Perception of disability (e.g. a gay man refused a job because it is assumed he has AIDS)
Physical Disability “ Any degree of disability, infirmity, malformation or disfigurement of a physical nature caused by bodily injury, illness or birth defect and, without limiting the generality of the foregoing, includes any disability resulting from any degree of paralysis or from diabetes mellitus, epilepsy, amputation, lack of physical co-ordination, blindness or visual impediment, deafness or hearing impediment, muteness or speech impediment, or physical reliance on a guide dog or on a wheelchair, cane, crutch or other remedial device or appliance.” (Article 2, New Brunswick Human Rights Act )
Mental Disability “ mental disability” means (a) any condition of mental retardation or impairment (b) any learning disability, or dysfunction in one or more of the mental processes involved in the comprehension or use of symbols or spoken language, or (c) any mental disorder (Article 2, New Brunswick Human Rights Act )
Prevents an employee from performing significant functions that most people can perform;
Is ongoing rather than temporary; and
Cannot be controlled by the employee
Generally, courts will find a physical or mental condition to be a disability if it
Disability Case Law Tribunals have recognised temporary conditions as disabilities where they are significant or ongoing. Morgoeh v. Ottawa (City) (1989) 11 CHRR D/80 (seasonal allergies) Wilson v. Douglas Care Manor (hysterectomy)
Every complaint of discrimination must be determined on its own merits.
Courts have refrained from drawing a clear line as to how far employers are required to go in order to meet their duty to accommodate.
Acceptable Defenses Employers are permitted to maintain a discriminatory limitation, specification or preference if they can establish a bona fide occupational qualification . They must design their workplaces and employment standards in inclusionary terms aimed at the full participation of all members of the labour force.
Unions’ duty to accommodate (employer cannot plead collective agreement constraints as undue hardship)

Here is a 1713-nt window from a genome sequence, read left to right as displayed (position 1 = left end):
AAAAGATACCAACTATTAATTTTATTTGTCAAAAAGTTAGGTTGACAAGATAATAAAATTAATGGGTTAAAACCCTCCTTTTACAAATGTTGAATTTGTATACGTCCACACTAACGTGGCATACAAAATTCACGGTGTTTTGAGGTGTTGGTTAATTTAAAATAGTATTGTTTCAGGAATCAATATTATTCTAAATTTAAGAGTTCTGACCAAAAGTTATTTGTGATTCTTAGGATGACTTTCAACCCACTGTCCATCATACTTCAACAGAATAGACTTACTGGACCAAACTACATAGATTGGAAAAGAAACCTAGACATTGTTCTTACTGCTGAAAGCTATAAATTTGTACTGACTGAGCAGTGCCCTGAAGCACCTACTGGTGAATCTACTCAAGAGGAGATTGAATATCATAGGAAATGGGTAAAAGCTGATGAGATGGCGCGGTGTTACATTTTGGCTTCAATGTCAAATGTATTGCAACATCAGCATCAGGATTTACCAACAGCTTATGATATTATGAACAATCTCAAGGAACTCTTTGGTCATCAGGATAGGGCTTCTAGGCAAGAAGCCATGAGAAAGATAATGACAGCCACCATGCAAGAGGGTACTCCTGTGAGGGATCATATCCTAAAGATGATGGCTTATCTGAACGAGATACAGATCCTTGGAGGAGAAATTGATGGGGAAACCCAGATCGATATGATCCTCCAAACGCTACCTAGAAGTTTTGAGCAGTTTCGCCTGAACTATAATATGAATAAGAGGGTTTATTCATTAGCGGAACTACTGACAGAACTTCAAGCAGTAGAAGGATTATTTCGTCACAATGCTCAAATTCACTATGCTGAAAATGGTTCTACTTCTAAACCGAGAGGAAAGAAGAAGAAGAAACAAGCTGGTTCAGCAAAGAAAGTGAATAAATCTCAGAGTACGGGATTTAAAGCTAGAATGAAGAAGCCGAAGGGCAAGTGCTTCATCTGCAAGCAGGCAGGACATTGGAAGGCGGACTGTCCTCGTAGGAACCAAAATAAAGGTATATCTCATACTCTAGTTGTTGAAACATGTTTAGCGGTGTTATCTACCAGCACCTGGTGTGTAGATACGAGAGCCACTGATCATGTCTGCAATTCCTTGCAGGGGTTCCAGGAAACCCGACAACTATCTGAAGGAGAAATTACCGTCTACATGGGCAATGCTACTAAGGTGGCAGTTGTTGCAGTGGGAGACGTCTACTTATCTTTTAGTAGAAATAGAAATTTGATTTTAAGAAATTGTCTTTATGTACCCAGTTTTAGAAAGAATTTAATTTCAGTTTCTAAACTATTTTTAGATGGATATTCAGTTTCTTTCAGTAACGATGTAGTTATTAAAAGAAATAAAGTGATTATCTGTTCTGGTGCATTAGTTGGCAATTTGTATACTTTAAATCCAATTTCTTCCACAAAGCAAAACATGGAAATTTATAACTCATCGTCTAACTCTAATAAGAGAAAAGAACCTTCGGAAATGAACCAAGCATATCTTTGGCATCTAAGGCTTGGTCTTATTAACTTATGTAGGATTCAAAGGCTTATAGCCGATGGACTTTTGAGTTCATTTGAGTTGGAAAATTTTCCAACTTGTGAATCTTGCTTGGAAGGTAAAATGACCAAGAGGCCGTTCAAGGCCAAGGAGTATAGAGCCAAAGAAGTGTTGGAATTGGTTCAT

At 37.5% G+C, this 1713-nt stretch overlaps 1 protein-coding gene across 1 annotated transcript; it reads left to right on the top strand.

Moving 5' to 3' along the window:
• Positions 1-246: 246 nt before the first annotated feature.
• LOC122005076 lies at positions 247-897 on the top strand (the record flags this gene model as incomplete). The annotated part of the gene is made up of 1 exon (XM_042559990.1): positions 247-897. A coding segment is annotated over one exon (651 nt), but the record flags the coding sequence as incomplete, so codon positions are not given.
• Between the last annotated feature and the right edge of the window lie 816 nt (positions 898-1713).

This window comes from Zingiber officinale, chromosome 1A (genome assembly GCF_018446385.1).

Nature of the work
Reliability of adaptive technologies or devices
Creative design or process solutions
Costs as Undue Hardship The Supreme Court of Canada has said “one must be wary of putting too low a value on accommodating the disabled. It is all too easy to cite increased cost as a reason for refusing to accord the disabled equal treatment”. (British Columbia (Superintendent of Motor Vehicles) v. British Columbia (Council of Human Rights)  3 S.C.R. 868)
So substantial that they would alter the essential nature of the enterprise, or so significant that they would substantially affects its viability
According to the Supreme Court, costs will amount to undue hardship if they are:
Case Law - Costs Decision makers have also stated that with regard to proving that an employer attempted to accommodate the complainant, impressionistic evidence of increased cost will not generally suffice … (Irvine v. Canada (Canadian Armed Forces) (2001),C.H.R.D. No. 39)
In human rights cases, the duty to accommodate will invariably extend beyond the legislated period during which an employer is required to hold an injured worker’s position available.
(Ford Motor Co. of Canada v. Ontario (Human Rights Commission) (2001) 41 CHRR D/349 (back wages for 11 years)
Return to Work If accommodation could result in health and safety violations or substantial risk of injury to the employee, the employer may claim that this is undue hardship. Impressionistic evidence will not be acceptable in assessing risks. Objective evidence, empirical data and expert opinions will be required. Potential increases in a workers’ compensation premiums or the mere prospect of tort liability will not amount to undue hardship.
Return to Work Case Law When an employee returning to work is unable to perform certain job functions that are not central to the position that the employee holds, employers are expected to accommodate the employee to the point of undue hardship. Irvine v. Canada (Canadian Armed Forces) (2001) 41 CHRR d/466)
Return to Work Case Law When an employee returning to work is unable to perform specific job functions, moving the employee to a lower paying job is not accommodation. Cape Breton Health Care Complex and Canadian Auto Workers, Local 4600 90 L.A.C. (4 th ) 403